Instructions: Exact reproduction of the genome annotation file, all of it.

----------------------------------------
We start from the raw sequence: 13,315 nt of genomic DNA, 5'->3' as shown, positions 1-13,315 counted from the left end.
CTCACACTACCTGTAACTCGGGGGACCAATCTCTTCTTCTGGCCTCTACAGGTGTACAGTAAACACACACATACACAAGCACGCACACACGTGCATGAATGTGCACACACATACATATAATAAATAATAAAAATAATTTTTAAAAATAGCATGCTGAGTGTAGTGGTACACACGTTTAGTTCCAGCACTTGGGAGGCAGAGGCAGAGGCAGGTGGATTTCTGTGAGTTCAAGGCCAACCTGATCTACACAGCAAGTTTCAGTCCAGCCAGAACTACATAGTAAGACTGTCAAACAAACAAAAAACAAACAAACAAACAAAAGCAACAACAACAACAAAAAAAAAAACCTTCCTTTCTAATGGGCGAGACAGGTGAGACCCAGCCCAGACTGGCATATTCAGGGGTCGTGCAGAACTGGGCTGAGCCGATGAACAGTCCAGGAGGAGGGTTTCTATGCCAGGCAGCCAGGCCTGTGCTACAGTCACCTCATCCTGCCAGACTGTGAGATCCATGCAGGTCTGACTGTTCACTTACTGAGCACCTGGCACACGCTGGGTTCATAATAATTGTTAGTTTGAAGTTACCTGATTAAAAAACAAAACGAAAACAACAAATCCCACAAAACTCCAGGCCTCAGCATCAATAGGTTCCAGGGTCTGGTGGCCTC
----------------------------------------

We start from the raw sequence: 13,315 nt of genomic DNA, 5'->3' as shown, positions 1-13,315 counted from the left end.
CTCACACTACCTGTAACTCGGGGGACCAATCTCTTCTTCTGGCCTCTACAGGTGTACAGTAAACACACACATACACAAGCACGCACACACGTGCATGAATGTGCACACACATACATATAATAAATAATAAAAATAATTTTTAAAAATAGCATGCTGAGTGTAGTGGTACACACGTTTAGTTCCAGCACTTGGGAGGCAGAGGCAGAGGCAGGTGGATTTCTGTGAGTTCAAGGCCAACCTGATCTACACAGCAAGTTTCAGTCCAGCCAGAACTACATAGTAAGACTGTCAAACAAACAAAAAACAAACAAACAAACAAAAGCAACAACAACAACAAAAAAAAAAACCTTCCTTTCTAATGGGCGAGACAGGTGAGACCCAGCCCAGACTGGCATATTCAGGGGTCGTGCAGAACTGGGCTGAGCCGATGAACAGTCCAGGAGGAGGGTTTCTATGCCAGGCAGCCAGGCCTGTGCTACAGTCACCTCATCCTGCCAGACTGTGAGATCCATGCAGGTCTGACTGTTCACTTACTGAGCACCTGGCACACGCTGGGTTCATAATAATTGTTAGTTTGAAGTTACCTGATTAAAAAACAAAACGAAAACAACAAATCCCACAAAACTCCAGGCCTCAGCATCAATAGGTTCCAGGGTCTGGTGGCCTC